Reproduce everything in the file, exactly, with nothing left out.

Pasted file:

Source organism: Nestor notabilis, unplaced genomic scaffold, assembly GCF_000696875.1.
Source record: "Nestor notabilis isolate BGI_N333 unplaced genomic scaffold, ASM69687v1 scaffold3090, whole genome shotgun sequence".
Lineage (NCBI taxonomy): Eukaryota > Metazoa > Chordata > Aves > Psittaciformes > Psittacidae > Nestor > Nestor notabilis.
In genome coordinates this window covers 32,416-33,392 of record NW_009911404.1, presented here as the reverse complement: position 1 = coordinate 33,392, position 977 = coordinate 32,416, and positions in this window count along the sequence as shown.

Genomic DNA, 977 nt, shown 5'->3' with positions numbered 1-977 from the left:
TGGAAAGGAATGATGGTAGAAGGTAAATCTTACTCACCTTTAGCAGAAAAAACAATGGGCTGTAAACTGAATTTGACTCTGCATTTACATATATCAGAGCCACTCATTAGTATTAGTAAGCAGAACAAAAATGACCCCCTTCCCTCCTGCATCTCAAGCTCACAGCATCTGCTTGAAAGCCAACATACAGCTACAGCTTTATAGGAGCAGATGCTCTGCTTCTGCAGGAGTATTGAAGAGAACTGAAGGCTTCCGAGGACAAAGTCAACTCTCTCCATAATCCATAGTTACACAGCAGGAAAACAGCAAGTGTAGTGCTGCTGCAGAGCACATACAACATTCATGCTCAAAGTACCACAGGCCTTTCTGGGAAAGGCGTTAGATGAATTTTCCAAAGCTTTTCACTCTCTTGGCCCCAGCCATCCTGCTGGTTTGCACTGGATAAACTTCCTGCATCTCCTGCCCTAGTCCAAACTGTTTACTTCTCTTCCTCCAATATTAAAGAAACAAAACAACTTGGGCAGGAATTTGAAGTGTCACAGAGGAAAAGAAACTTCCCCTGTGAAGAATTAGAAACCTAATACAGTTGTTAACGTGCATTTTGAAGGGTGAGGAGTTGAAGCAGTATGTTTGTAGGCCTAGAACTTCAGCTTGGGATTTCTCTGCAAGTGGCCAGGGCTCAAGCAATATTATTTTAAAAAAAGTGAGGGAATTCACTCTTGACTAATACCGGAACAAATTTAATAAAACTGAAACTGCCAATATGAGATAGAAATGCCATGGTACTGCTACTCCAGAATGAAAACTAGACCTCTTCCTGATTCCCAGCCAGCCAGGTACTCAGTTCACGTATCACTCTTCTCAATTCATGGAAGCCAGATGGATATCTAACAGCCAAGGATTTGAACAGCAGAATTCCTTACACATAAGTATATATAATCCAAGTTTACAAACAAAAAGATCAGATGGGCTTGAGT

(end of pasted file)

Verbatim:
Source organism: Nestor notabilis, unplaced genomic scaffold, assembly GCF_000696875.1.
Source record: "Nestor notabilis isolate BGI_N333 unplaced genomic scaffold, ASM69687v1 scaffold3090, whole genome shotgun sequence".
Lineage (NCBI taxonomy): Eukaryota > Metazoa > Chordata > Aves > Psittaciformes > Psittacidae > Nestor > Nestor notabilis.
In genome coordinates this window covers 32,416-33,392 of record NW_009911404.1, presented here as the reverse complement: position 1 = coordinate 33,392, position 977 = coordinate 32,416, and positions in this window count along the sequence as shown.

Genomic DNA, 977 nt, shown 5'->3' with positions numbered 1-977 from the left:
TGGAAAGGAATGATGGTAGAAGGTAAATCTTACTCACCTTTAGCAGAAAAAACAATGGGCTGTAAACTGAATTTGACTCTGCATTTACATATATCAGAGCCACTCATTAGTATTAGTAAGCAGAACAAAAATGACCCCCTTCCCTCCTGCATCTCAAGCTCACAGCATCTGCTTGAAAGCCAACATACAGCTACAGCTTTATAGGAGCAGATGCTCTGCTTCTGCAGGAGTATTGAAGAGAACTGAAGGCTTCCGAGGACAAAGTCAACTCTCTCCATAATCCATAGTTACACAGCAGGAAAACAGCAAGTGTAGTGCTGCTGCAGAGCACATACAACATTCATGCTCAAAGTACCACAGGCCTTTCTGGGAAAGGCGTTAGATGAATTTTCCAAAGCTTTTCACTCTCTTGGCCCCAGCCATCCTGCTGGTTTGCACTGGATAAACTTCCTGCATCTCCTGCCCTAGTCCAAACTGTTTACTTCTCTTCCTCCAATATTAAAGAAACAAAACAACTTGGGCAGGAATTTGAAGTGTCACAGAGGAAAAGAAACTTCCCCTGTGAAGAATTAGAAACCTAATACAGTTGTTAACGTGCATTTTGAAGGGTGAGGAGTTGAAGCAGTATGTTTGTAGGCCTAGAACTTCAGCTTGGGATTTCTCTGCAAGTGGCCAGGGCTCAAGCAATATTATTTTAAAAAAAGTGAGGGAATTCACTCTTGACTAATACCGGAACAAATTTAATAAAACTGAAACTGCCAATATGAGATAGAAATGCCATGGTACTGCTACTCCAGAATGAAAACTAGACCTCTTCCTGATTCCCAGCCAGCCAGGTACTCAGTTCACGTATCACTCTTCTCAATTCATGGAAGCCAGATGGATATCTAACAGCCAAGGATTTGAACAGCAGAATTCCTTACACATAAGTATATATAATCCAAGTTTACAAACAAAAAGATCAGATGGGCTTGAGT